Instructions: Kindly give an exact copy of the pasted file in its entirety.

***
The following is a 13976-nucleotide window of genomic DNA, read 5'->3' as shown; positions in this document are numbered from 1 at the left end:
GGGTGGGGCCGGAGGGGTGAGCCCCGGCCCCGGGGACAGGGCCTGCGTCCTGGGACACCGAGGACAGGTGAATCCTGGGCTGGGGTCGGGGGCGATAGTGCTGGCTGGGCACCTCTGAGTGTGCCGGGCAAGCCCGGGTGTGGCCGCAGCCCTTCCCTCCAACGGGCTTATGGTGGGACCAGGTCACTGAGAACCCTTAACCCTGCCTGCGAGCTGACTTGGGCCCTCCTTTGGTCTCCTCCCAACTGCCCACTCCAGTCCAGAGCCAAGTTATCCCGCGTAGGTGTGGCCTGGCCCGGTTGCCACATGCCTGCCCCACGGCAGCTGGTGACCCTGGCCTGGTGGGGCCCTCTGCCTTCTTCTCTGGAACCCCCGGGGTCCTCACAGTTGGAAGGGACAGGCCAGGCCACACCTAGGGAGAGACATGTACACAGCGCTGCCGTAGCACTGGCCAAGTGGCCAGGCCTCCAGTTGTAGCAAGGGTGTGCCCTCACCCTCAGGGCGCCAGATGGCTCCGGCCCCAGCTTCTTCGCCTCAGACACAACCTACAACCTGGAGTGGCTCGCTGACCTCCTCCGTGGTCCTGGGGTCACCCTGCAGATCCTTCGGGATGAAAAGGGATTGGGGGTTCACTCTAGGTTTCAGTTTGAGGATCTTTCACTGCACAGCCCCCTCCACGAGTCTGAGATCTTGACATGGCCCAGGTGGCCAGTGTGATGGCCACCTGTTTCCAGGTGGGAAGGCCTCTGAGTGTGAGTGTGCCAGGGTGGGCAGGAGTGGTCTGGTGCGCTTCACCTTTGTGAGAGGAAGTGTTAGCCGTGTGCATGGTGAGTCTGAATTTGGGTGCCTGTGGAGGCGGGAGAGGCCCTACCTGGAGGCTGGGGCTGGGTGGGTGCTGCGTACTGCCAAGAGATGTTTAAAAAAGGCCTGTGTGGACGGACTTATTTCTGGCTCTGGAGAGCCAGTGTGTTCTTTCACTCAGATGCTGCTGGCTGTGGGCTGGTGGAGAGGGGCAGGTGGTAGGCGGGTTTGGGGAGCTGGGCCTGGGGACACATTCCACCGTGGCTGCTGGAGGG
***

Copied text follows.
The following is a 13976-nucleotide window of genomic DNA, read 5'->3' as shown; positions in this document are numbered from 1 at the left end:
GGGTGGGGCCGGAGGGGTGAGCCCCGGCCCCGGGGACAGGGCCTGCGTCCTGGGACACCGAGGACAGGTGAATCCTGGGCTGGGGTCGGGGGCGATAGTGCTGGCTGGGCACCTCTGAGTGTGCCGGGCAAGCCCGGGTGTGGCCGCAGCCCTTCCCTCCAACGGGCTTATGGTGGGACCAGGTCACTGAGAACCCTTAACCCTGCCTGCGAGCTGACTTGGGCCCTCCTTTGGTCTCCTCCCAACTGCCCACTCCAGTCCAGAGCCAAGTTATCCCGCGTAGGTGTGGCCTGGCCCGGTTGCCACATGCCTGCCCCACGGCAGCTGGTGACCCTGGCCTGGTGGGGCCCTCTGCCTTCTTCTCTGGAACCCCCGGGGTCCTCACAGTTGGAAGGGACAGGCCAGGCCACACCTAGGGAGAGACATGTACACAGCGCTGCCGTAGCACTGGCCAAGTGGCCAGGCCTCCAGTTGTAGCAAGGGTGTGCCCTCACCCTCAGGGCGCCAGATGGCTCCGGCCCCAGCTTCTTCGCCTCAGACACAACCTACAACCTGGAGTGGCTCGCTGACCTCCTCCGTGGTCCTGGGGTCACCCTGCAGATCCTTCGGGATGAAAAGGGATTGGGGGTTCACTCTAGGTTTCAGTTTGAGGATCTTTCACTGCACAGCCCCCTCCACGAGTCTGAGATCTTGACATGGCCCAGGTGGCCAGTGTGATGGCCACCTGTTTCCAGGTGGGAAGGCCTCTGAGTGTGAGTGTGCCAGGGTGGGCAGGAGTGGTCTGGTGCGCTTCACCTTTGTGAGAGGAAGTGTTAGCCGTGTGCATGGTGAGTCTGAATTTGGGTGCCTGTGGAGGCGGGAGAGGCCCTACCTGGAGGCTGGGGCTGGGTGGGTGCTGCGTACTGCCAAGAGATGTTTAAAAAAGGCCTGTGTGGACGGACTTATTTCTGGCTCTGGAGAGCCAGTGTGTTCTTTCACTCAGATGCTGCTGGCTGTGGGCTGGTGGAGAGGGGCAGGTGGTAGGCGGGTTTGGGGAGCTGGGCCTGGGGACACATTCCACCGTGGCTGCTGGAGGG